Joseph Brin, a writer based in Philadelphia PA, has a new full-length article for Metropolis Mag on the Favela Painters Paint Philadelphia project. The focal point of the project (North Philadelphia) is an area that has experienced elevated crime levels for years. The artists responsible for the actual painting itself have completed similar projects in the past, including the painting of Brazilian shanty towns. Germantown Avenue will be dramatically updated as a result with the goal of universal improvement in the area. An excerpt from Brin’s article to convince you to read the rest:
Scanning the main thoroughfare with its boarded up windows, blank storefronts, and empty lots, Urhahn reveals what he sees as the fundamental difference between working in Rio, Brazil and Philadelphia, USA. “Ownership,” he tells me. In Brazil, if you build a home it’s yours. If you want to paint your home, it’s your decision.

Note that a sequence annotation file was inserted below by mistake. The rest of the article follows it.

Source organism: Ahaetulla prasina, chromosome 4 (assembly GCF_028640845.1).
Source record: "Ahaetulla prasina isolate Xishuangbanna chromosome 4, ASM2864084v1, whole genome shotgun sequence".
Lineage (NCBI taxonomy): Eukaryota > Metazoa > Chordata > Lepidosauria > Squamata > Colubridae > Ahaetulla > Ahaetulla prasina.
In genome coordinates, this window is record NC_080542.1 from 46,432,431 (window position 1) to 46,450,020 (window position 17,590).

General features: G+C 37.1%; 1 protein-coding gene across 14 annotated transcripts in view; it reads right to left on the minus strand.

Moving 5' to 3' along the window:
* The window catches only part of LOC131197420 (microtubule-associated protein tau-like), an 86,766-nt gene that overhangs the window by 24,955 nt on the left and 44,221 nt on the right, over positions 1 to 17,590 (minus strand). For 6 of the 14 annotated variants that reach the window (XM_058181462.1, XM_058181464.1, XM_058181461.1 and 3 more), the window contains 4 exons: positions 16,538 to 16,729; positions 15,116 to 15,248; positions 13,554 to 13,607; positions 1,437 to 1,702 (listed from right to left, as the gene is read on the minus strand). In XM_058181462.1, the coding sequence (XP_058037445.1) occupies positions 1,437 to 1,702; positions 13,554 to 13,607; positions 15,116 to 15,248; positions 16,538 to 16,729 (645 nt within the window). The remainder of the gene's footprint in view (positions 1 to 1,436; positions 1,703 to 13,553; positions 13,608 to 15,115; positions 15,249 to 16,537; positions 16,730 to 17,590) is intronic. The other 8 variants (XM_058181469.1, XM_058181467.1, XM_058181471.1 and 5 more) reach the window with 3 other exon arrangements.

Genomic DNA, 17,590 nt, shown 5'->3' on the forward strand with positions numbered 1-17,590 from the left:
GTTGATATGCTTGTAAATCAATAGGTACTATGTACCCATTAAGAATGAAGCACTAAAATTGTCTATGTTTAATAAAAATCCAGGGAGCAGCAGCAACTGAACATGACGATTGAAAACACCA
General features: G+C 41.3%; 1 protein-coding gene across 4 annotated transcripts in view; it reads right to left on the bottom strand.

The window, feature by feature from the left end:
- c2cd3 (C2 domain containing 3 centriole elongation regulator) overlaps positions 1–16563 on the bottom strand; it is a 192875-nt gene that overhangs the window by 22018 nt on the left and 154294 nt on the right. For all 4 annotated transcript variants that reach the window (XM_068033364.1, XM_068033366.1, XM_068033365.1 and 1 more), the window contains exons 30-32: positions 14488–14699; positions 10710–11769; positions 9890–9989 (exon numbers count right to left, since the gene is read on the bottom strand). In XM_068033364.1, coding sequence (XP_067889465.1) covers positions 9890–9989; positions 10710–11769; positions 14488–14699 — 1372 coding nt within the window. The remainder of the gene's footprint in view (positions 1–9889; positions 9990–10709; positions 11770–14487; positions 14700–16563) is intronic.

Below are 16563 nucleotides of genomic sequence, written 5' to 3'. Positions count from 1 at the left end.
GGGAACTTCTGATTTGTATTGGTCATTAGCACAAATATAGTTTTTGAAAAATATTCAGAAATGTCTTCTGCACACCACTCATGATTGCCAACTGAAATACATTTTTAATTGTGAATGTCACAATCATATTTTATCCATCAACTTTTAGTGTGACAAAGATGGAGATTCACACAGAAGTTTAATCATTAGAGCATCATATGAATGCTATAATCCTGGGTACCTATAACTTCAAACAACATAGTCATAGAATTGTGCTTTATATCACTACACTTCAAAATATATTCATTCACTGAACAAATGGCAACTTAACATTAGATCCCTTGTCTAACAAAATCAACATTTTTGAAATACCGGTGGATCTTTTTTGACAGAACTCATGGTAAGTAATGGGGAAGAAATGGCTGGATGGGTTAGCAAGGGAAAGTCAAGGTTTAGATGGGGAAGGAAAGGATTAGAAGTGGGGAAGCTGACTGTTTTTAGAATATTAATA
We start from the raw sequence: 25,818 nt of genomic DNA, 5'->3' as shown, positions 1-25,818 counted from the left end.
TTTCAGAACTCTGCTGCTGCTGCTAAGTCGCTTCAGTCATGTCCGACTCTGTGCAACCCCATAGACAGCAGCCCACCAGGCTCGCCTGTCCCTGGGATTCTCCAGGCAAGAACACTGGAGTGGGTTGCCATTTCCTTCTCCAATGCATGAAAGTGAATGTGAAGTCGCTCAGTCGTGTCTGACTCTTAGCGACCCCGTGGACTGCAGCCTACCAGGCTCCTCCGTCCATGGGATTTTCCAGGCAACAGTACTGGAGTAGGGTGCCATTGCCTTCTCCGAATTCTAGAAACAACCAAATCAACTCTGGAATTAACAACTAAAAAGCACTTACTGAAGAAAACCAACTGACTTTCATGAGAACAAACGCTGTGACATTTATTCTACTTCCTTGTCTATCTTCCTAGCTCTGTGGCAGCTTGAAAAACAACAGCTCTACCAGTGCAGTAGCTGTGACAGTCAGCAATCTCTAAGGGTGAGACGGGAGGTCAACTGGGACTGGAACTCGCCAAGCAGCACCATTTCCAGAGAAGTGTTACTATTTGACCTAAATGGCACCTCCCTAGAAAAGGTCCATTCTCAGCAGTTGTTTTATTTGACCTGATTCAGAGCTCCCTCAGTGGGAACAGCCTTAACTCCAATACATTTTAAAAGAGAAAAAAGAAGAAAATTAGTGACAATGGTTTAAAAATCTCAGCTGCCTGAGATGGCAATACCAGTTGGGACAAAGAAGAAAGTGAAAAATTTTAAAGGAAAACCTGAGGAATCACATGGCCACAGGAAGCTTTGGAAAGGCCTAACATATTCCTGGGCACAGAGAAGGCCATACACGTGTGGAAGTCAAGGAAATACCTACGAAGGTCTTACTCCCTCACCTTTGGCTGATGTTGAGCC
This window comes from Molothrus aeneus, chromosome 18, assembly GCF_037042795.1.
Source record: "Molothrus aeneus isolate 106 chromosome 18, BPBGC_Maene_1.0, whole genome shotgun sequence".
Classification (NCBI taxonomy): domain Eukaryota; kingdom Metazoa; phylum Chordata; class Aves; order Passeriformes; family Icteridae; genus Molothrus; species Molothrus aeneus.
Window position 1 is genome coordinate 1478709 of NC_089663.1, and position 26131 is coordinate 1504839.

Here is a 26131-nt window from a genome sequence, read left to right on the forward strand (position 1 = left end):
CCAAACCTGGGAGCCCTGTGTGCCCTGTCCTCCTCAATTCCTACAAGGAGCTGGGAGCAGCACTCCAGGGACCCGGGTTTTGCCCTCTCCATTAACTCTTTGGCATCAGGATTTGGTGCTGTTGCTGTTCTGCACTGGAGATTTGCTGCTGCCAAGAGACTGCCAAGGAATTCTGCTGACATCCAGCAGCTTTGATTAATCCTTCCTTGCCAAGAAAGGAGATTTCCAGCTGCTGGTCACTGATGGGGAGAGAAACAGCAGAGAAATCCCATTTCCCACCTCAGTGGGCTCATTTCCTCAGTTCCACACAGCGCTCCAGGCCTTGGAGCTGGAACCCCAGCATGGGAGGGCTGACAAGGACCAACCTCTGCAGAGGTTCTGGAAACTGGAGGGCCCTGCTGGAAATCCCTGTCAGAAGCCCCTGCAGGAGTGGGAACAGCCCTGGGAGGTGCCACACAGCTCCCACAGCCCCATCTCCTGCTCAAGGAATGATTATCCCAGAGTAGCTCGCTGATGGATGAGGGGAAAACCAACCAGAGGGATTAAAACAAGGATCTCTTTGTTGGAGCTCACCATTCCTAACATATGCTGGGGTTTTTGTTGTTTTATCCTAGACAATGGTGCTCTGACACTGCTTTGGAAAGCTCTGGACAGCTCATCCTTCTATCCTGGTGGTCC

Along this section of Germantown Avenue (and other areas in the city), there is no ownership by the community. Yet, every property in the new painting zone will be traced to its owner, whenever possible. Typically, properties held by absentee owners become derelict, abandoned and, ultimately, collapse. Vacant lots (some 40, 000 currently in Philadelphia) portend a sorry tale of lost commercial potential, social deterioration, and crime. “It’s like a coral reef. It’s dying,” Urhahn says.